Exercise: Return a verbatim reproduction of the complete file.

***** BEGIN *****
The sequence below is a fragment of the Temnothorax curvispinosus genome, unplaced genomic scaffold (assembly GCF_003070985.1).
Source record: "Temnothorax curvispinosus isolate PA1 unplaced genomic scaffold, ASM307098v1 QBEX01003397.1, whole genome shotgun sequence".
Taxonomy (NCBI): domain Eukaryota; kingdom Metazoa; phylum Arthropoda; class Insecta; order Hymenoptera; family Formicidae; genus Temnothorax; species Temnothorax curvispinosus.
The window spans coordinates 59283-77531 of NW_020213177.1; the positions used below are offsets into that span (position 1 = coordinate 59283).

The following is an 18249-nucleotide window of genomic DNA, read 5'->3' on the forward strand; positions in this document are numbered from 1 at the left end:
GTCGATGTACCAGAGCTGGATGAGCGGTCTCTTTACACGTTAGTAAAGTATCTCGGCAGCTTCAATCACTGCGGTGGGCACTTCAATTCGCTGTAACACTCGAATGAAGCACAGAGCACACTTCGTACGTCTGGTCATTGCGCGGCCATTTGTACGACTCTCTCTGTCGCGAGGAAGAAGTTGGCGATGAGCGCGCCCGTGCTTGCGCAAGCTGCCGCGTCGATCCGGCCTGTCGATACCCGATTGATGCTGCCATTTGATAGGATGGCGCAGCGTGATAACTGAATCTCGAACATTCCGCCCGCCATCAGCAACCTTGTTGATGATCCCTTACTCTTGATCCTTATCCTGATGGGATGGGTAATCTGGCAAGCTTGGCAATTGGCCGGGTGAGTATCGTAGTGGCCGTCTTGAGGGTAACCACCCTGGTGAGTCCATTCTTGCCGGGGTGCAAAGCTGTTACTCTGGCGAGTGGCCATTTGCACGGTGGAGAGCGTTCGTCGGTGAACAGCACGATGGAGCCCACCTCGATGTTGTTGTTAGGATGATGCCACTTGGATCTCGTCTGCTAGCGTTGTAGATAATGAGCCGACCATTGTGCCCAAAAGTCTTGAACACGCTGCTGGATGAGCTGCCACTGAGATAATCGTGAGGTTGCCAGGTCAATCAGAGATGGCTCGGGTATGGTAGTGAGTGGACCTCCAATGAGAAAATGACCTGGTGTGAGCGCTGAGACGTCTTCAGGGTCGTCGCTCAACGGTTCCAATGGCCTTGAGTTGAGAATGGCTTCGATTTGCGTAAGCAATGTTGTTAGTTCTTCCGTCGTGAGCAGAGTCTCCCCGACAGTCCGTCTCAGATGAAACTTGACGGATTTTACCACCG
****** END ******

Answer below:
The sequence below is a fragment of the Temnothorax curvispinosus genome, unplaced genomic scaffold (assembly GCF_003070985.1).
Source record: "Temnothorax curvispinosus isolate PA1 unplaced genomic scaffold, ASM307098v1 QBEX01003397.1, whole genome shotgun sequence".
Taxonomy (NCBI): domain Eukaryota; kingdom Metazoa; phylum Arthropoda; class Insecta; order Hymenoptera; family Formicidae; genus Temnothorax; species Temnothorax curvispinosus.
The window spans coordinates 59283-77531 of NW_020213177.1; the positions used below are offsets into that span (position 1 = coordinate 59283).

The following is an 18249-nucleotide window of genomic DNA, read 5'->3' on the forward strand; positions in this document are numbered from 1 at the left end:
GTCGATGTACCAGAGCTGGATGAGCGGTCTCTTTACACGTTAGTAAAGTATCTCGGCAGCTTCAATCACTGCGGTGGGCACTTCAATTCGCTGTAACACTCGAATGAAGCACAGAGCACACTTCGTACGTCTGGTCATTGCGCGGCCATTTGTACGACTCTCTCTGTCGCGAGGAAGAAGTTGGCGATGAGCGCGCCCGTGCTTGCGCAAGCTGCCGCGTCGATCCGGCCTGTCGATACCCGATTGATGCTGCCATTTGATAGGATGGCGCAGCGTGATAACTGAATCTCGAACATTCCGCCCGCCATCAGCAACCTTGTTGATGATCCCTTACTCTTGATCCTTATCCTGATGGGATGGGTAATCTGGCAAGCTTGGCAATTGGCCGGGTGAGTATCGTAGTGGCCGTCTTGAGGGTAACCACCCTGGTGAGTCCATTCTTGCCGGGGTGCAAAGCTGTTACTCTGGCGAGTGGCCATTTGCACGGTGGAGAGCGTTCGTCGGTGAACAGCACGATGGAGCCCACCTCGATGTTGTTGTTAGGATGATGCCACTTGGATCTCGTCTGCTAGCGTTGTAGATAATGAGCCGACCATTGTGCCCAAAAGTCTTGAACACGCTGCTGGATGAGCTGCCACTGAGATAATCGTGAGGTTGCCAGGTCAATCAGAGATGGCTCGGGTATGGTAGTGAGTGGACCTCCAATGAGAAAATGACCTGGTGTGAGCGCTGAGACGTCTTCAGGGTCGTCGCTCAACGGTTCCAATGGCCTTGAGTTGAGAATGGCTTCGATTTGCGTAAGCAATGTTGTTAGTTCTTCCGTCGTGAGCAGAGTCTCCCCGACAGTCCGTCTCAGATGAAACTTGACGGATTTTACCACCG